The End of Many Books

How to Take Smart Notes

Yes, this is a book about note-taking. I read it last year during the global lockdown, because I was interested, and because it was about something other than a virus. Mentions of it swelled among the productivity bloggers for a while, and it seemed as if it might be profitable for efficient capturing and curating. Even more, it claims to offer a way to think better, especially for sake of making connections between ideas.

The book examines the workflow of Niklas Luhmann who wrote hundreds of articles, and considered his copious output as a result of his system of input.

I haven’t implemented all of the workflow, but I keep thinking about ways to make progress in organizing and writing. My reading of the book also had a serendipitous connection with the beta of an app called Roam Research. It is perhaps the ideal digital tool for the Smart Notes approach, especially as it focuses on a network rather than hierarchy of notes, as well as on blocks rather than pages or documents. Roam makes it easy for the same block to be referenced in multiple places rather than tucked away in only one place.

If you are still reading this review, you are probably the type of person who would be interested in the book as well as in Roam. 🙂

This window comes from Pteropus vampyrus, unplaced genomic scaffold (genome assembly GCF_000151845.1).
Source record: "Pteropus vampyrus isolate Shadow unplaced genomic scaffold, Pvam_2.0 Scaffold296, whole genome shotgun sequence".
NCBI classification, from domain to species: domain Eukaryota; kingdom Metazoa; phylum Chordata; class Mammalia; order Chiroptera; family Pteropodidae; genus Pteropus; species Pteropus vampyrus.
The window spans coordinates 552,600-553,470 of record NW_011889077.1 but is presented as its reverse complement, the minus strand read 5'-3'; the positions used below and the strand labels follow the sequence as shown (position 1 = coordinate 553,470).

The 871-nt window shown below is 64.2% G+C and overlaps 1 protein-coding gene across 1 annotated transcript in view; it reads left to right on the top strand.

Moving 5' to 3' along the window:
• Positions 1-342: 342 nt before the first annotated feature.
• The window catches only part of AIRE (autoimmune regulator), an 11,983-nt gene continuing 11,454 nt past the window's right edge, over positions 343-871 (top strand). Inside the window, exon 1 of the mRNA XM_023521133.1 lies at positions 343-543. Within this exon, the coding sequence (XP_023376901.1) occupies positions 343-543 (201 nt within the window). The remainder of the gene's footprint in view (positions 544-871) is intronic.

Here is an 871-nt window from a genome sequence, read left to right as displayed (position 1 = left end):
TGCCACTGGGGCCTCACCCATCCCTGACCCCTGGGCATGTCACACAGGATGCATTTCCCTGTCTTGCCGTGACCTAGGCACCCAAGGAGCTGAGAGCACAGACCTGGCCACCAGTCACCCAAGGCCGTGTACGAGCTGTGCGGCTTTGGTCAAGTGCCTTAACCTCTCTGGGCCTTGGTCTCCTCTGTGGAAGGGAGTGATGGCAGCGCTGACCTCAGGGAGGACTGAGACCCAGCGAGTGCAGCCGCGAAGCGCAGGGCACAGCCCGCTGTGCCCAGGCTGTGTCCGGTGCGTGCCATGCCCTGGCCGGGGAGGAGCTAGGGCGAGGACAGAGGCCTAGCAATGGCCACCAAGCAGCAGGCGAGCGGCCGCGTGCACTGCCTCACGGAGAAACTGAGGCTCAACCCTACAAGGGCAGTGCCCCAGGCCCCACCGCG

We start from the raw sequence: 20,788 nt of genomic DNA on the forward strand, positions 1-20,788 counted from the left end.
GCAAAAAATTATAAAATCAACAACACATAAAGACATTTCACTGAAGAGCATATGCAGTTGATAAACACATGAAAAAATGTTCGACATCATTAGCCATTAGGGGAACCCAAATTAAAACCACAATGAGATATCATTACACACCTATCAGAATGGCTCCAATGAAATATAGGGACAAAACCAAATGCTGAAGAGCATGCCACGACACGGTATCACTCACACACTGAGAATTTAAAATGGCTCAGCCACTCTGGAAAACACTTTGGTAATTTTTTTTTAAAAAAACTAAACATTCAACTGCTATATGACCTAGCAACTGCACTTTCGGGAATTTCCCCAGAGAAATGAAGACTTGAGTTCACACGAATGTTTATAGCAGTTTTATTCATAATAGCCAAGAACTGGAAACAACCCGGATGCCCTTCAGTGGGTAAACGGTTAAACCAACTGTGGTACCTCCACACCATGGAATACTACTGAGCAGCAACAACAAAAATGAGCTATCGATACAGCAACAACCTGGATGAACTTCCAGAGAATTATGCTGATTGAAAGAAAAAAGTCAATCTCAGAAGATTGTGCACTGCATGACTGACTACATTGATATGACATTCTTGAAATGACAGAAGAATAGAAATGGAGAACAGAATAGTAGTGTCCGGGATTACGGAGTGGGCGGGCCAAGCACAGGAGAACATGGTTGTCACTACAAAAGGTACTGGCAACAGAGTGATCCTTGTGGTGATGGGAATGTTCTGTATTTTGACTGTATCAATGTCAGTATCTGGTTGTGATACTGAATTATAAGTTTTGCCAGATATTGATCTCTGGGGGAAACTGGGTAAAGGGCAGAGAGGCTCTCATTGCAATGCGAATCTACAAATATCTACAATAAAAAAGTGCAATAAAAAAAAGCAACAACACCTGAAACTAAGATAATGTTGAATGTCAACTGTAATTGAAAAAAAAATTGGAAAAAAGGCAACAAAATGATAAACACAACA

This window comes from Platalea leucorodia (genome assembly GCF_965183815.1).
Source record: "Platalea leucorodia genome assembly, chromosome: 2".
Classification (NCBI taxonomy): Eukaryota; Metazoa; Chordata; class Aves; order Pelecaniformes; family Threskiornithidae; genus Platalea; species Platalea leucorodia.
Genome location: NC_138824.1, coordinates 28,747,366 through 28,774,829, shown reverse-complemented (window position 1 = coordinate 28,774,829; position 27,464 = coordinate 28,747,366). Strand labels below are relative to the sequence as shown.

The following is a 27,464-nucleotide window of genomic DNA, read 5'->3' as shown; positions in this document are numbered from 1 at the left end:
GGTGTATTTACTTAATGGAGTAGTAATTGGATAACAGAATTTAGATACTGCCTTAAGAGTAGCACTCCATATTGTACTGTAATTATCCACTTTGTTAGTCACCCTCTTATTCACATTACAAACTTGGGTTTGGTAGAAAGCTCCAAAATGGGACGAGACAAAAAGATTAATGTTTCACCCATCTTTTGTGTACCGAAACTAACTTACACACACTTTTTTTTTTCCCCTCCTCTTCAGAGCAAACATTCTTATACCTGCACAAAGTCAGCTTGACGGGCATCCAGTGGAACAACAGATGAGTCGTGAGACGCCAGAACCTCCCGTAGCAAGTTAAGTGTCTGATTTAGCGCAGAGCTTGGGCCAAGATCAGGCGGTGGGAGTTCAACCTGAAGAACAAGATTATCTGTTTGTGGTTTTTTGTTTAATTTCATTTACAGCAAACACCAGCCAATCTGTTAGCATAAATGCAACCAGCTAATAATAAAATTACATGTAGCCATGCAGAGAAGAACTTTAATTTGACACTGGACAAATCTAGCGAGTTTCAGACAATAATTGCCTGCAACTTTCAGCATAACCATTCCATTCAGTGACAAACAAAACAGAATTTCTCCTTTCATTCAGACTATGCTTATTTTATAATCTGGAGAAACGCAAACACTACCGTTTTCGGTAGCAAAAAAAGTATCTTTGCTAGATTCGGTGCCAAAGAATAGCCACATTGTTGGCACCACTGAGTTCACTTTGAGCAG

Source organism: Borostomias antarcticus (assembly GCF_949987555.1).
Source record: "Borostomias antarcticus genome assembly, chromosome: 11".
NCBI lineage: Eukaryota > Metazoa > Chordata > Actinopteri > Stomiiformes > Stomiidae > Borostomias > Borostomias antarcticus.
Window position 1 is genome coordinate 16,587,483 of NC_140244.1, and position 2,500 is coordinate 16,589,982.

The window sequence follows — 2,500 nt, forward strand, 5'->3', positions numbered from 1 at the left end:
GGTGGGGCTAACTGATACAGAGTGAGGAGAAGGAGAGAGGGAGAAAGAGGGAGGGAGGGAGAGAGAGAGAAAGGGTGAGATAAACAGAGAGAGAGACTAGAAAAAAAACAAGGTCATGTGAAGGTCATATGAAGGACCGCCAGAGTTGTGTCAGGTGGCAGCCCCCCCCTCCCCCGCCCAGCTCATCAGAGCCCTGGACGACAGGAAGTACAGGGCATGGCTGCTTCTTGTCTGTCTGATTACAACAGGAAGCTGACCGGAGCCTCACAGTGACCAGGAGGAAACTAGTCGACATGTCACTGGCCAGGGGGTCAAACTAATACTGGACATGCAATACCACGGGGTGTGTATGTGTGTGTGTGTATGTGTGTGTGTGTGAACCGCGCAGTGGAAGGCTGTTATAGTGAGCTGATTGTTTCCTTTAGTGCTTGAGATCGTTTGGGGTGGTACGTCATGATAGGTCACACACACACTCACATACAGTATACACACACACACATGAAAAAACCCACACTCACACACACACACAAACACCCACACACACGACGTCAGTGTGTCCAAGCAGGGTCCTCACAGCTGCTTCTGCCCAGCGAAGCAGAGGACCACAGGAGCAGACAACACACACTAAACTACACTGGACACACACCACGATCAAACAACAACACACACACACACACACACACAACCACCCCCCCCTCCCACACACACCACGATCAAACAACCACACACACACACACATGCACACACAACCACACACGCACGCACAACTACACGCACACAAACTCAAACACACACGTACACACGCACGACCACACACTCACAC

4 of 5 stars

Lord's Day Liturgy

A Weepless Future

It struck me going through Revelation 18:9-20 how much weeping there is. The kings wept (verse 9), the merchants wept (verses 11, 15), and the seafaring men wept (verse 19). They wept over their loss, over the fall of their lover, Babylon “the great.”

That got me thinking about the last time we heard God’s people weeping in the Apocalypse. For many chapters of Revelation now believers have been marginalized, then persecuted, even to the point of death. They have seen the rise of the antichrist, the rise of man’s rebellion against God, and the rise of immorality all around them. Certainly many of them will grieve to the point of tears. But the emphasis in Revelation is on the weeping of the unbelievers.

The last time a believer wept was in Revelation 5 when John said, “I began to weep loudly because no one was found worthy to open the scroll or to look into it” (verse 4). But that was immediately followed by one of the elders who said to him, “Weep no more; behold, the Lion of the tribe of Judah, the Root of David, has conquered, so that he can open the scroll and its seven seals” (verse 5).